Sometimes features get jettisoned during mastering, because it turns out that film can take less compression than was expected. A famous example of that is the X-Men DVD, which was originally announced with a DTS track. When Fox saw the difference between the video image with and without the additional compression needed to make room for DTS, they made the decision to drop the additional soundtrack. By contrast, the producers of the Terminator 2: Ultimate Edition made a somewhat late decision to include a DTS track, and after trying additional compression, determined that the extra track could be included.

    In short, space is a case-by-case decision dictated by numerous factors, of which the film's length is only one and maybe not even the most critical.

    M.
     
  15. Christ Reynolds

    Christ Reynolds Producer

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  16. Sean Moon

    Sean Moon Cinematographer

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    it also depends greatly on the authoriing house doing the compression.
    Old Sony stuff had low bitrates and still looks good today next to higher bitrate films. It is all what you do with the bitrate. And as said, some films compress better than others.
     
  17. Colin Jacobson

    Colin Jacobson Producer

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  18. Gordon McMurphy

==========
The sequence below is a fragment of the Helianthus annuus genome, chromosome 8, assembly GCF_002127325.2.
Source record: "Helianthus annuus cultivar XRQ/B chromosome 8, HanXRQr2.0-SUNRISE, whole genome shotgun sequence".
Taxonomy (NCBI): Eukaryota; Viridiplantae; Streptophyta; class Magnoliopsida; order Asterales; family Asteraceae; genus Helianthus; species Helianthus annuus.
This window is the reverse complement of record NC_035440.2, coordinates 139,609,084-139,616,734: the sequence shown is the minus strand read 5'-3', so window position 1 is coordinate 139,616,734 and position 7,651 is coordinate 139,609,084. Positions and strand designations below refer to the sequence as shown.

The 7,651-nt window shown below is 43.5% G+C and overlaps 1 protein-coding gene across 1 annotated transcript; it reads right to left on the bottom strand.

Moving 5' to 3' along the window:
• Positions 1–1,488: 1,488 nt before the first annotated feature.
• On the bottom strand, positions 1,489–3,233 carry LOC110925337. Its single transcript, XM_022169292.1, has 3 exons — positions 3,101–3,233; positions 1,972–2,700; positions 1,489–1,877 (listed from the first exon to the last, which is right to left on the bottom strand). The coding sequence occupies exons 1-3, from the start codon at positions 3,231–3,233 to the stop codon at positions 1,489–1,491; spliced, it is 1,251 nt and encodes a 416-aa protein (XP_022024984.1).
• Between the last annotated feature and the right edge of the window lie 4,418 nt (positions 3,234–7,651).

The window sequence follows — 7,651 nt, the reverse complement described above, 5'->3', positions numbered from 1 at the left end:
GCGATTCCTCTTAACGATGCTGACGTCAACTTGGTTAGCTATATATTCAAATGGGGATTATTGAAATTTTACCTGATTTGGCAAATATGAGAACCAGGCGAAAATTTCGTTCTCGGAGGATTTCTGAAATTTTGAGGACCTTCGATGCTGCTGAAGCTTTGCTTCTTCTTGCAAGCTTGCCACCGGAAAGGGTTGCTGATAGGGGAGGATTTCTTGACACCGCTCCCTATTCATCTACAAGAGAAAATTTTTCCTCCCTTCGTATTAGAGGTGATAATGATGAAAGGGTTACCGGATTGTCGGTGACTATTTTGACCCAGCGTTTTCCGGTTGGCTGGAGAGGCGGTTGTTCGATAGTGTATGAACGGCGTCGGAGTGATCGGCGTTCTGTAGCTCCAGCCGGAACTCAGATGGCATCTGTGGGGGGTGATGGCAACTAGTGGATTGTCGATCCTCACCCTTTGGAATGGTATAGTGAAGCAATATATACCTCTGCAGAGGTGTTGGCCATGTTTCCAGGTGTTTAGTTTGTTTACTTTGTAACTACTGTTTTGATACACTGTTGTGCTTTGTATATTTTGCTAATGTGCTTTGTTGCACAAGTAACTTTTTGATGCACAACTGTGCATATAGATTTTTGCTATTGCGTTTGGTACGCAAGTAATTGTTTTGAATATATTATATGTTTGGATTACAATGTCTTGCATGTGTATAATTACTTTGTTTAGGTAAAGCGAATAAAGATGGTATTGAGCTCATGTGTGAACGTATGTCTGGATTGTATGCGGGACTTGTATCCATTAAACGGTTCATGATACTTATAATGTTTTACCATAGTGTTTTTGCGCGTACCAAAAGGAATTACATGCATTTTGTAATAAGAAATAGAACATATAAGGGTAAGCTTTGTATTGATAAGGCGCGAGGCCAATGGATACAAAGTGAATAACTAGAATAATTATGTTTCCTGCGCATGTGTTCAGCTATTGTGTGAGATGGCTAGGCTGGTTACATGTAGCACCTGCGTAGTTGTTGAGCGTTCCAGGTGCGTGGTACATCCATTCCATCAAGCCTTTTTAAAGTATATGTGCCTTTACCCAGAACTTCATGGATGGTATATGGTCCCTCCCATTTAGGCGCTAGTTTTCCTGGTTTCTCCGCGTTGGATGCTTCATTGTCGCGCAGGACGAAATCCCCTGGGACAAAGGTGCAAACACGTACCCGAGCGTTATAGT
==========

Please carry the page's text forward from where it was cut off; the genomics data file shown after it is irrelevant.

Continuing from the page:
Gordon McMurphy Producer

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    The Godfather Part II is on 2 discs because Paramount decided to do so. Probably because they felt that it would be the safest way to compress/encode the film on DVD.
    New Line used different compression techniques and equipment for The Lord Of The Rings: Extended Edition. Besides, those 4 commentary tracks take up very little room on the discs.
    It's all just a matter of personal perception and taste (ie. The Powers That Be at the Film Studio/Home Video division) when it comes to transfering, compression, packaging films on DVD.
    Gordy
     
  19. Jeff Kleist

    Jeff Kleist Executive Producer

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    Yes, all 4 commentary tracks were mono, I think they were like 0.86kb/s each
     
  20. Andy Olivera

    Andy Olivera Screenwriter

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    Actually, the FOTR commentaries are all 192kb/s. I've been wanting to ask this for awhile, but never got around to it: why aren't all commentaries recorded at 96kb/s? Fox did this with Fight Club. Now, an extra 96kb/s may not seem like much, but when you multiply it by the length of the film and the number of tracks, it can add up to a reasonable amount of space that could be devoted to video, or even another audio track. For example, if the FOTR commentaries were recorded at 96kb/s, that would've saved enough room to include another DD5.1 track. Anyone have an explaination for this?